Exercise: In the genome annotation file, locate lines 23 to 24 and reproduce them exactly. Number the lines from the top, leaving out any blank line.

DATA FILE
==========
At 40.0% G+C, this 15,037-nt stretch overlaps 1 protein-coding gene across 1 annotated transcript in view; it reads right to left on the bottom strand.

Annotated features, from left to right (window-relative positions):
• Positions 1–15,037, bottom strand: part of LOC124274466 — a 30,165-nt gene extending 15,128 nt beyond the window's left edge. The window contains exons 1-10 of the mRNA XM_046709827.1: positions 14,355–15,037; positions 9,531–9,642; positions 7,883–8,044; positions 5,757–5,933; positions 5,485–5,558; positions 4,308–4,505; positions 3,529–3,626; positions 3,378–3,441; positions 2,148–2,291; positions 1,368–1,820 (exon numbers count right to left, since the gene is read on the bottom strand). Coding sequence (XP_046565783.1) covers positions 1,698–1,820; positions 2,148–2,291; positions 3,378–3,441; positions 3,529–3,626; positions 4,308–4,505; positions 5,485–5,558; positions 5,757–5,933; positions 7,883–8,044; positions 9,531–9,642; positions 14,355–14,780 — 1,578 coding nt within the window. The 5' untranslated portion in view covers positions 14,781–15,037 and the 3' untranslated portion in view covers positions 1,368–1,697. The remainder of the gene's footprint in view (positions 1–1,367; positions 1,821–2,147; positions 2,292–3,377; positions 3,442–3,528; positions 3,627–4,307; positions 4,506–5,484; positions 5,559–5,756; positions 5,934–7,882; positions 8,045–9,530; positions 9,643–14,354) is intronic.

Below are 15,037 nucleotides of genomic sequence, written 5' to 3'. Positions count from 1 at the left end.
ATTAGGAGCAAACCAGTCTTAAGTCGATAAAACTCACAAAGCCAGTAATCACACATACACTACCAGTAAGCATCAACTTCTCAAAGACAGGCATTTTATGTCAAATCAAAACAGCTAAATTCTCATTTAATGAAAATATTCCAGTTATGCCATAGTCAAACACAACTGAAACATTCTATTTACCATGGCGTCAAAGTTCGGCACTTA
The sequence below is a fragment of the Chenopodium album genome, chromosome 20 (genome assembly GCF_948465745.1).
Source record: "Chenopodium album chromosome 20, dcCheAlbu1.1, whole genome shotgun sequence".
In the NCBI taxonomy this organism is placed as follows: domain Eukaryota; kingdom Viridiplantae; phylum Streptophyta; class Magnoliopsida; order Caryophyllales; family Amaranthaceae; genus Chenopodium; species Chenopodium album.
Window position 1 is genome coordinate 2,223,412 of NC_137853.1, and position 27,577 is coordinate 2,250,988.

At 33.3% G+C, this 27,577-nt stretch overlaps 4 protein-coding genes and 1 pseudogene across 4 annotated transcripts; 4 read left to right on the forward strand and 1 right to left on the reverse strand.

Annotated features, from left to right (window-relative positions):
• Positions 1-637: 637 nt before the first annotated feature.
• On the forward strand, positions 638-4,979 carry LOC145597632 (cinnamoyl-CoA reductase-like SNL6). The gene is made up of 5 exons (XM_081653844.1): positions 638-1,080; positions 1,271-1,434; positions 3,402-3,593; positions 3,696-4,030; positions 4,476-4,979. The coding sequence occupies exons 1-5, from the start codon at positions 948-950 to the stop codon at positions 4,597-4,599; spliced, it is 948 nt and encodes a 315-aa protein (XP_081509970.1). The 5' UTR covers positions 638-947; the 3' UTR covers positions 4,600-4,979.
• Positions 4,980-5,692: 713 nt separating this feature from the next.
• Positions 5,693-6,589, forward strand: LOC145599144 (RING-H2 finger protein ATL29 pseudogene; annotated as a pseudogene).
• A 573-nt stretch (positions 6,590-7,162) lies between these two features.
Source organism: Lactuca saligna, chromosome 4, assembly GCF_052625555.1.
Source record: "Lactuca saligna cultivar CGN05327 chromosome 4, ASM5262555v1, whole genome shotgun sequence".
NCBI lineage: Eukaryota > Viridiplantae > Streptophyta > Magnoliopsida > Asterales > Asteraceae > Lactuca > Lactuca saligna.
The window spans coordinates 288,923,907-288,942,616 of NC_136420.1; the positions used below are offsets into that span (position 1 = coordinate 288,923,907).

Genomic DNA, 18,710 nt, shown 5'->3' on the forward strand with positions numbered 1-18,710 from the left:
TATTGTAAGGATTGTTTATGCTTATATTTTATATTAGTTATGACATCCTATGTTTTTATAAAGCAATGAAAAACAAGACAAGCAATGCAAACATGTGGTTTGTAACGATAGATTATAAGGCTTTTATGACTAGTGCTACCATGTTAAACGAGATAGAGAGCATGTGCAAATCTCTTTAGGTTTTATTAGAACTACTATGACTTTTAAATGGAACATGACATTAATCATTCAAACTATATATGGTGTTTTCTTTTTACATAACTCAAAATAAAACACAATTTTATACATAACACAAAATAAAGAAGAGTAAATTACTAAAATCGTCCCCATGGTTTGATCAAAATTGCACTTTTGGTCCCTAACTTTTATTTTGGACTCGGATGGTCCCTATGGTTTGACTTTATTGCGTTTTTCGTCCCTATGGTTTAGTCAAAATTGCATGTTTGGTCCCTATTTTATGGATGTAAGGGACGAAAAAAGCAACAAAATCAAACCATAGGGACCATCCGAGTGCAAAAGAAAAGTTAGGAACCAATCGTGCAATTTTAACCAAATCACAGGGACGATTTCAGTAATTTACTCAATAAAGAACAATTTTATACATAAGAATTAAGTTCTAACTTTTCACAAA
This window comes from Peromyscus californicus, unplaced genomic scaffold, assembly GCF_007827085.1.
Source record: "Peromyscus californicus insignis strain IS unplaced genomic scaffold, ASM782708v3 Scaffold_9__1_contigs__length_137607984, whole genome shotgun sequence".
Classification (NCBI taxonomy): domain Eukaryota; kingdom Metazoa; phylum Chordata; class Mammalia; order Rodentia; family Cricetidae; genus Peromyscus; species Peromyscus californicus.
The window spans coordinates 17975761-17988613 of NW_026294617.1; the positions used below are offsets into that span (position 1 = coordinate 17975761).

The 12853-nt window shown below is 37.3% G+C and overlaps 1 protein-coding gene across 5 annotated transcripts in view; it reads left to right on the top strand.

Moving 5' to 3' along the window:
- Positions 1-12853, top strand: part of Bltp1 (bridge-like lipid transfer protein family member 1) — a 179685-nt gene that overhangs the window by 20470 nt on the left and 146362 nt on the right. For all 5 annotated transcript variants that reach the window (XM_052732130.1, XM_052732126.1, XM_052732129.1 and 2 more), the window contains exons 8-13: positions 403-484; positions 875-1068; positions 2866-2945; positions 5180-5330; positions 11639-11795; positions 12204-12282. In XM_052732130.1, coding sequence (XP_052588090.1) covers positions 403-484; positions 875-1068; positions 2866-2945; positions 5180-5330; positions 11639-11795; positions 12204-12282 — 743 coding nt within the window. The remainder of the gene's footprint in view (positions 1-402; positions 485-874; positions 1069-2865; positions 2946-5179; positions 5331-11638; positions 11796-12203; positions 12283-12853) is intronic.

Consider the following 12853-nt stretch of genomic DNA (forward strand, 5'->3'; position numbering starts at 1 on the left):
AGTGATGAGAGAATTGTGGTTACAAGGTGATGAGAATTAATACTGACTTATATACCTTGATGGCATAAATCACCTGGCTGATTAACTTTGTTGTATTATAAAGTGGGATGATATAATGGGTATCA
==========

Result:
This window comes from Peromyscus californicus, unplaced genomic scaffold, assembly GCF_007827085.1.
Source record: "Peromyscus californicus insignis strain IS unplaced genomic scaffold, ASM782708v3 Scaffold_9__1_contigs__length_137607984, whole genome shotgun sequence".